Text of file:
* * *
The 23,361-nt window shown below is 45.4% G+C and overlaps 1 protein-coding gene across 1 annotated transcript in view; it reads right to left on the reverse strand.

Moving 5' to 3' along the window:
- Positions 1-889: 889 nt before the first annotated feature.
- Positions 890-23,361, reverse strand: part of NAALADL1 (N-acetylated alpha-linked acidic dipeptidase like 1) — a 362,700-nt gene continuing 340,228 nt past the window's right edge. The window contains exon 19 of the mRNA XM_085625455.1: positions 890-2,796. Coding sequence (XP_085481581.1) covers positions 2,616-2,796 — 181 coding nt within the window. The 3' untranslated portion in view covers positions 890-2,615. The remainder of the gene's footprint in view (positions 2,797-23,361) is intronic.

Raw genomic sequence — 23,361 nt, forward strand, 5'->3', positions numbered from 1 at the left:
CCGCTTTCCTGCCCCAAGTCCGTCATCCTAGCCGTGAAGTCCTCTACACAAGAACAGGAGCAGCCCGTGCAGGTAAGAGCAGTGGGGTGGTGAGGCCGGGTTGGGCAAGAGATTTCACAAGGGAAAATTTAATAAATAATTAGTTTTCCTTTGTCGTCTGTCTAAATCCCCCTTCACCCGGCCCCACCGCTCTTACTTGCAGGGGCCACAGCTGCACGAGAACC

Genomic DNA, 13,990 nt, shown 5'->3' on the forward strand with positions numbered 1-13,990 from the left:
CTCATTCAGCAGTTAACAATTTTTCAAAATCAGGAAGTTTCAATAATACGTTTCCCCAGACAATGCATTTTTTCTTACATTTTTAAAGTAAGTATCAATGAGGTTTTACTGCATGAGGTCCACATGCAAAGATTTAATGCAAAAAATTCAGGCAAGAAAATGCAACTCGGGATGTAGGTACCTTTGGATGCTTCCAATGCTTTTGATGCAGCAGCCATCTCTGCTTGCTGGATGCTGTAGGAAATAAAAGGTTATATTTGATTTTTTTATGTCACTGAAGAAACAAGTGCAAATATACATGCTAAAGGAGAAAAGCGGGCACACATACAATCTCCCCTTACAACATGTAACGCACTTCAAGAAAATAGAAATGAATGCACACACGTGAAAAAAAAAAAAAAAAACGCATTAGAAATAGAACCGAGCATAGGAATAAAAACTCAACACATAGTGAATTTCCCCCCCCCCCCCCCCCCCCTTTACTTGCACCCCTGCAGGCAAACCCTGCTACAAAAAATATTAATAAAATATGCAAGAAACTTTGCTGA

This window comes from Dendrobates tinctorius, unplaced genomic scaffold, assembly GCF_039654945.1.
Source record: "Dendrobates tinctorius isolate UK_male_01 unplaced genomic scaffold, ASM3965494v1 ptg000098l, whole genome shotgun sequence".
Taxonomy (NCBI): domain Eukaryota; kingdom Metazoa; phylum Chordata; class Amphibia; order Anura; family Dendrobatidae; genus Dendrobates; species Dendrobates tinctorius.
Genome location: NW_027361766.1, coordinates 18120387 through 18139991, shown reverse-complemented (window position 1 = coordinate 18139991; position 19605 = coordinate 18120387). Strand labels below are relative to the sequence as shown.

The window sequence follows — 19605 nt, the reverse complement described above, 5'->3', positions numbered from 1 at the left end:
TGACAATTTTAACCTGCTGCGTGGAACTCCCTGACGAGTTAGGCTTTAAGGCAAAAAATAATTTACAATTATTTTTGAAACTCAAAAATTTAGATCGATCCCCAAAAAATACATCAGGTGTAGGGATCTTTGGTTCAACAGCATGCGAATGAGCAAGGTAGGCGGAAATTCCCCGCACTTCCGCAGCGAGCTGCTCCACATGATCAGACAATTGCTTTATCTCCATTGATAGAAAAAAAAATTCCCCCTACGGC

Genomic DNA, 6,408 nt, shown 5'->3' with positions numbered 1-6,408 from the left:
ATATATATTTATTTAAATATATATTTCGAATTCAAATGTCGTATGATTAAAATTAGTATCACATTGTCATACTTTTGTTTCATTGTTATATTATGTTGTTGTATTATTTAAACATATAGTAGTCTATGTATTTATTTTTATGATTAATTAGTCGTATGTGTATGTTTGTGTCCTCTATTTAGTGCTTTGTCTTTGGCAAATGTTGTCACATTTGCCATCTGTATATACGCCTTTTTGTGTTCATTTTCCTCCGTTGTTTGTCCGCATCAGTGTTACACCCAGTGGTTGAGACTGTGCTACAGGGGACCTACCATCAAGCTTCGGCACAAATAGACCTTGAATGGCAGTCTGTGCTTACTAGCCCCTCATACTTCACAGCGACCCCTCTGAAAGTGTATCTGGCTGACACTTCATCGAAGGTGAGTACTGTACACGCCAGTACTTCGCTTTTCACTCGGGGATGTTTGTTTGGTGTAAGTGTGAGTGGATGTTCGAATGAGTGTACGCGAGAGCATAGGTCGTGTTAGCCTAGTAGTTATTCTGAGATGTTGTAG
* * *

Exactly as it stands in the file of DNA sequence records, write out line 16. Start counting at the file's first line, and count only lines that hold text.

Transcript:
ATATATATTTATTTAAATATATATTTCGAATTCAAATGTCGTATGATTAAAATTAGTATCACATTGTCATACTTTTGTTTCATTGTTATATTATGTTGTTGTATTATTTAAACATATAGTAGTCTATGTATTTATTTTTATGATTAATTAGTCGTATGTGTATGTTTGTGTCCTCTATTTAGTGCTTTGTCTTTGGCAAATGTTGTCACATTTGCCATCTGTATATACGCCTTTTTGTGTTCATTTTCCTCCGTTGTTTGTCCGCATCAGTGTTACACCCAGTGGTTGAGACTGTGCTACAGGGGACCTACCATCAAGCTTCGGCACAAATAGACCTTGAATGGCAGTCTGTGCTTACTAGCCCCTCATACTTCACAGCGACCCCTCTGAAAGTGTATCTGGCTGACACTTCATCGAAGGTGAGTACTGTACACGCCAGTACTTCGCTTTTCACTCGGGGATGTTTGTTTGGTGTAAGTGTGAGTGGATGTTCGAATGAGTGTACGCGAGAGCATAGGTCGTGTTAGCCTAGTAGTTATTCTGAGATGTTGTAG